DNR spread thin with more boaters on water

Boats travel through the Wappoo Cut Thursday, May 27. The Department of Natural Resources is patrolling boaters to keep the waters safe.

While cruising the Intracoastal Waterway in her Department of Natural Resources patrol boat Thursday, Officer Stephanie Weaver pulled alongside two young fishermen for a safety inspection.

"Y'all are just getting warmed up, aren't you?" said Brock Renkas, who already had his fishing license out as his shipmate showed Weaver the life jackets. It was a slow day on the water near Wappoo Landing, but Weaver said she expected heavy traffic over Memorial Day weekend.

Weaver said routine inspections like this are rarely dramatic, but the things she checks -- life jackets especially -- can make the difference between life and death. So far this year, according to the DNR, there have been 15 boating fatalities in South Carolina, compared with a total of 11 for all of 2009.

Why the increase? DNR Lt. Robert McCullough said it might have to do with a continually rising number of boaters in the state. South Carolina, he said, is eighth nationwide in the number of registered boaters, with about 418,000.

"There are only so many lakes and rivers in the state, so much shoreline, so eventually it crowds up just like highways do," McCullough said.

U.S. Coast Guard Auxilliary member Andy Poole said another factor might be a decrease in the number of law enforcement officers on the water. It has the effect of taking highway troopers off the road, he said.

"If you're driving down the interstate and you see an officer, you instantly take your foot off the gas pedal," Poole said.

Due to budget cuts, DNR has not made any new hires in four years, McCullough said.

On an individual level, McCullough said, there are steps boaters can take to vastly reduce their risks. One is simple awareness, which means staying abreast of surroundings in crowded waters and never boating while drunk.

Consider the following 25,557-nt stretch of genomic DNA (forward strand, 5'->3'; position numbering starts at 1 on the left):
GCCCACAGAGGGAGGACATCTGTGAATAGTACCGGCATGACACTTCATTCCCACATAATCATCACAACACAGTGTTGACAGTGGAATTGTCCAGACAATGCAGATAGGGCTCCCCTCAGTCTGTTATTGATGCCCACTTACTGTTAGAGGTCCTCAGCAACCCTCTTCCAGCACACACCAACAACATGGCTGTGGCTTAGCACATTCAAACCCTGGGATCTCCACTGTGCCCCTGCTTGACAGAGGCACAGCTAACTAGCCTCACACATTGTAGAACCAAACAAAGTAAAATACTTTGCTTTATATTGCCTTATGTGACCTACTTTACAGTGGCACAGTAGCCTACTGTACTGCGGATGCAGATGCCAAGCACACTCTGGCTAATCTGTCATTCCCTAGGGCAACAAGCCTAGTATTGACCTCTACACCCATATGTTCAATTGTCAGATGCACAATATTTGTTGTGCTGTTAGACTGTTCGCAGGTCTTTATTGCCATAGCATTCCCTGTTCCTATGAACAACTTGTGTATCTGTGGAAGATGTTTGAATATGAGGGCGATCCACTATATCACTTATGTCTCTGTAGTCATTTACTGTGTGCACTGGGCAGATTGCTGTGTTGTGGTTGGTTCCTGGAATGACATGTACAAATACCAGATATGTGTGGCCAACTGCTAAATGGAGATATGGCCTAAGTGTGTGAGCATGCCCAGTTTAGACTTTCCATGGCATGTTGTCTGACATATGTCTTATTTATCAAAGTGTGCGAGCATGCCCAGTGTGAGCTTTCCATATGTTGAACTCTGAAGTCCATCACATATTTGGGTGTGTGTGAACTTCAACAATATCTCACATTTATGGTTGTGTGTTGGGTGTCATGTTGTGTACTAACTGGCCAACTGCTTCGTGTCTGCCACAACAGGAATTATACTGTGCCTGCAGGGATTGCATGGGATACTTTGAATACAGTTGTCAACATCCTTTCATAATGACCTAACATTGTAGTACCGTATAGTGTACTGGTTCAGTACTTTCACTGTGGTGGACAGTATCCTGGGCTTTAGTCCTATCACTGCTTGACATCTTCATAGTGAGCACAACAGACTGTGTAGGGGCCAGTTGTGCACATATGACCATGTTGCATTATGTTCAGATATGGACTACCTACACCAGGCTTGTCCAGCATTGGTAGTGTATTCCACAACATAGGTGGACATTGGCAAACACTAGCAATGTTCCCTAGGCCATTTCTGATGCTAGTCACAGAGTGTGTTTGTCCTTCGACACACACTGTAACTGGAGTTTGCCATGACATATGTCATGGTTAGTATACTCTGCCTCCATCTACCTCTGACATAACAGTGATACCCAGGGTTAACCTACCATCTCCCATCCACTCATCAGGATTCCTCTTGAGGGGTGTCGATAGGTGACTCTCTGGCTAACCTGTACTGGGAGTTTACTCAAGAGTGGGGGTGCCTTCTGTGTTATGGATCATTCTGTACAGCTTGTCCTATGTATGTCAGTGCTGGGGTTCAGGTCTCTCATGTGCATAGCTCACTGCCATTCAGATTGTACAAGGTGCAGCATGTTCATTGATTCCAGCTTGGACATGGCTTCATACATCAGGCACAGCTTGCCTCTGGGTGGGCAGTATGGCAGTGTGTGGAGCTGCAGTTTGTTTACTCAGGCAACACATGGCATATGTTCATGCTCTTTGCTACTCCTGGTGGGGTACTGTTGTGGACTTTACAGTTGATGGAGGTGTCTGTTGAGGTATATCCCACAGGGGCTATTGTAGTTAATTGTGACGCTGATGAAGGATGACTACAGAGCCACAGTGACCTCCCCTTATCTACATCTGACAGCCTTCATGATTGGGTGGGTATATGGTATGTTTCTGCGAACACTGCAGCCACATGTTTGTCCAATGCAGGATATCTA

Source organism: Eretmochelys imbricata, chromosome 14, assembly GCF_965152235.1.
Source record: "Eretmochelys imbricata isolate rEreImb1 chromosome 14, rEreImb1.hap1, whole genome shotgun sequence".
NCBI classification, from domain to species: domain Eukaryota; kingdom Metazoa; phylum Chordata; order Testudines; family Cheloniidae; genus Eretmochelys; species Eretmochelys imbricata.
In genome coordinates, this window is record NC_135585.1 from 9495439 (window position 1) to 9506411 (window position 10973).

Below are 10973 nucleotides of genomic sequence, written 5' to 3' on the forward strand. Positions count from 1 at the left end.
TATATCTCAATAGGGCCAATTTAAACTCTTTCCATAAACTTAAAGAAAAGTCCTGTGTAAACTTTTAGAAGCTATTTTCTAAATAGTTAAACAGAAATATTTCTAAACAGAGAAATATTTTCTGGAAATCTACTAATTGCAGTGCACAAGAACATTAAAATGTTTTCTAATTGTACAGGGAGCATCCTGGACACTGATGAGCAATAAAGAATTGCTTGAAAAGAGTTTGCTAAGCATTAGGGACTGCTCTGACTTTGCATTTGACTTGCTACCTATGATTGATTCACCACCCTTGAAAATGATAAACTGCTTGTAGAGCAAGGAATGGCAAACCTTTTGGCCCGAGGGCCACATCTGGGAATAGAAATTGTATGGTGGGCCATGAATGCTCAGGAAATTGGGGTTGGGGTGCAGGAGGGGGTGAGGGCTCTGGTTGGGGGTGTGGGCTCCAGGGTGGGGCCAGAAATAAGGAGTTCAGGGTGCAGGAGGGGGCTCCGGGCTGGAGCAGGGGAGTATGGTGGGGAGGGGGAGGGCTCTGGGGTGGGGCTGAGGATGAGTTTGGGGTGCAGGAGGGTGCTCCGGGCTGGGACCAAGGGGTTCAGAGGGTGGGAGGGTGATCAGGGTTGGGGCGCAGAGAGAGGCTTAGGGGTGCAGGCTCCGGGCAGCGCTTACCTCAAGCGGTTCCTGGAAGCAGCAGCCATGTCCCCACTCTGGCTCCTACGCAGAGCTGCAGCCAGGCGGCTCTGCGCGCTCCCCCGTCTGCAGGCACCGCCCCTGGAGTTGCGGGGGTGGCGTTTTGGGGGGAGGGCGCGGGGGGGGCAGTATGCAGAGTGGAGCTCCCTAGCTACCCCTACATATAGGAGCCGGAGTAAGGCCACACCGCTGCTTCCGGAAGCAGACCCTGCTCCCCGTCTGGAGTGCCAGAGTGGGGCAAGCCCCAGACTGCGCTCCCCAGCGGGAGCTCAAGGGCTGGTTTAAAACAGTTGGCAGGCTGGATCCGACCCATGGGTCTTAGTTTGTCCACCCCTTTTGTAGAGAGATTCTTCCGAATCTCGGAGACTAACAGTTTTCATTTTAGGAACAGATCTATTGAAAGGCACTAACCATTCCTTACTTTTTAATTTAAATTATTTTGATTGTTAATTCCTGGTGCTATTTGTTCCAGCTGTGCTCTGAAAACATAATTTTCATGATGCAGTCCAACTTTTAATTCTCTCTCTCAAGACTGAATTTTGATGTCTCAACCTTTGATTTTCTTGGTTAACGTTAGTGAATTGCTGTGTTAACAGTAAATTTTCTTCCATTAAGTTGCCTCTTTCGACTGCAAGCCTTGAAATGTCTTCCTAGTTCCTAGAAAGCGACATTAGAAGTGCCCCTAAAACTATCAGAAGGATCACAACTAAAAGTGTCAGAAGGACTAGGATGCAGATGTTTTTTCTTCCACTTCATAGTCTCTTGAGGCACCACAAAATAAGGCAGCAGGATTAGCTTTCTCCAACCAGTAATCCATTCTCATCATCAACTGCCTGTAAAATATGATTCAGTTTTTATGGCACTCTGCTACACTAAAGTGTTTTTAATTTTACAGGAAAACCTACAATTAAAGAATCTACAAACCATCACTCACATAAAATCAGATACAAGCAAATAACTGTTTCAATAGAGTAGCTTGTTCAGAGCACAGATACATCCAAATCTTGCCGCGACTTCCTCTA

Another step is to not only bring life jackets, as required by law, but to wear them. Of the 11 boating deaths last year, McCullough said, 10 were drownings and one was due to a collision.

One of this year's 15 deaths, he said, was a man without a life jacket who drowned in Lake Murray after falling out of his fishing boat. Evidence suggests the man fell off the deck while the engine was running, and the boat got away from him.

"Those are the ones that constantly make me crazy," McCullough said. "For somebody that would have had a life jacket on, it would have been a funny story instead of a tragedy."

Required equipment

PFDs: U.S. Coast Guard-approved and wearable personal flotation devices for each person on board. Boats 16 feet or longer must carry a Type IV throwable device.

Fire extinguisher: Coast Guard-approved portable fire extinguisher for boats with permanent or attached gas tanks. Additional extinguishers are required in boats larger than 26 feet.

Navigation Lights: Must be on between official sunset, sunrise.

Flares: Required for vessels in coastal waters.

Bells, Whistles: Boats less than 39.4 feet must carry an efficient sound-producing device. Every vessel from 39.4 to 65.6 feet must carry a whistle and a bell.

More info: Contact the S.C. Department of Natural Resources for complete regulations.